Tuesday, May 21, 2013

Talking Animals In Books

I got harrassed today for the last. time. about how I like to read anthropomorphic books and how reading said anthropomorphic books makes me a 'furry' .... if you feel that way about these books, you obviously don't know what a furry is.

I, sir, am not a furry. So don't make that mistake again.

Here is a list of anthropomorphic books that (if you read them) will change your mind.... They are in no particular order except whatever I thought of first when I was writing this list.

This is the saddest book you will ever read.

I know you've read lots of sad dog books, but Old Yeller and Where The Red Fern Grows got NOTHING on The Plague Dogs.

"A lyrical, engrossing tale, by the author of Watership Down, Richard Adams creates a lyrical and engrossing tale, a remarkable journey into the hearts and minds of two canine heroes, Snitter and Rowf, fugitives from the horrors of an animal research center who escape into the isolation--and terror--of the wilderness and eventually drown trying to swim away from the government who wants to kill them. "

Not only that, but there was an animated film of it with some of the most terrifying scenes since
 Watership Down.

Oh wait, did I mention that Watership Down and The Plague Dogs are written by the same person?

This seems like a little known book and it's a real shame because it has such great potential! for being a classic. If people would just read it!

"Two gypsy boys are fleeing through a war-ravaged country-side during the night carrying a secret bundle. The boys stumble across a town that has been reduced to smoking rubble, and a zoo that is still intact. When the boys take shelter in the zoo, they discover a menagerie of talking animals. Both the boys and the animals tell their tales and their desire for freedom"

The comparisons between the Nazi concentration camps and their victims and the zoo animals and their handlers and cages are striking and compelling. At times, heartbreaking. And why haven't you read it? Why has nobody I know read it yet?!

When I was going through the list of anthropomorphic books available at our library, I will be completely honest when I say I didn't have high hopes for this one. It just seemed too much like copy-n-paste everything else that I had already read (specifically Redwall, which I will get to praising a little later) and granted, the first few chapters were less than inspiring. After you get through the obligatory introduction of characters and setting though, this little book has some surprising substances that rivals some of Shakespeare's plays. You heard me right, I am comparing this 'talking animal' book to Shakespeare, and it definitely deserves a look.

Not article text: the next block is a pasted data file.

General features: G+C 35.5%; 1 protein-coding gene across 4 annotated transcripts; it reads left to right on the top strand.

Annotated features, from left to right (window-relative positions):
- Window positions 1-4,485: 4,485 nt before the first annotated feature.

"On a night of riding stars, a tiny squirrel is found abandoned and close to death on a distant beach. Adopted and raised by a kindly squirrel, Urchin has no idea of his powerful destiny or of the way he will influence the island of Mistmantle. The rule of the good King Brushen and Queen Spindle is threatened by an evil plot from within the court. When their young son is found murdered, the isle is thrown into turmoil. Behind the scenes, the wicked Lord Husk and Lady Aspen are determined to take control. But to underestimate the power of the islanders and the ancient prophecies is a big mistake…."

2 ) Johnathan Livingston Seagull

Although the allegory between Jonathan and say Jesus Christ or Buddha is painstakingly obvious, this is one of those unique little inspirational books that can be read across all types of faiths and still convey the same message.

"This is a story for people who follow their hearts and make their own rules...people who get special pleasure out of doing something well, even if only for themselves...people who know there's more to this living than meets the eye: they’ll be right there with Jonathan, flying higher and faster than ever they dreamed. "

Not to mention, there is some pretty impressive black and white photography throughout kind of demonstrating the flight techniques that the seagulls describe in the book.

" . . As he sank low in the water, a strange hollow voice sounded within
him. There's no way around it. I am a seagull. I am limited by my nature.
If I were meant to learn so much about flying, I'd have charts for brains.
If I were meant to fly at speed, I'd have a falcon's short wings, and live
on mice instead of fish. My father was right. I must forget this
foolishness. I must fly home to the Flock and be content as I am, as a
poor limited seagull . . . "
But he is not a 'poor limited seagull'.
A beautiful little book. Not many pages, so most people could read it in about an hour.

1 ) Redwall

By far, the most well-known of all anthropomorphic books series Brian Jacques's immortal Redwall series. It spans at 22 separate books, a few spinoffsa television show, and there is currently a Kickstarter campaign to turn it into a video-game.

"Redwall Abbey, tranquil home to a community of peace-loving mice is threatened by Cluny the Scourge - the evil-one-eyed rat warlord - and his battle-hardened horde of predators. Cluny is certain that Redwall will fall easily to his fearsome army but he hasn't bargained for the courage and strength of the combined forces of the Redwall mice and their loyal woodland friends."

Yeah, Redwall is a pretty big deal.

They aren't just kiddie books. They are all ages book, and while most of them don't make adults heads turn, these, my friend, will stay with you long after you turn the last page. Trust me.

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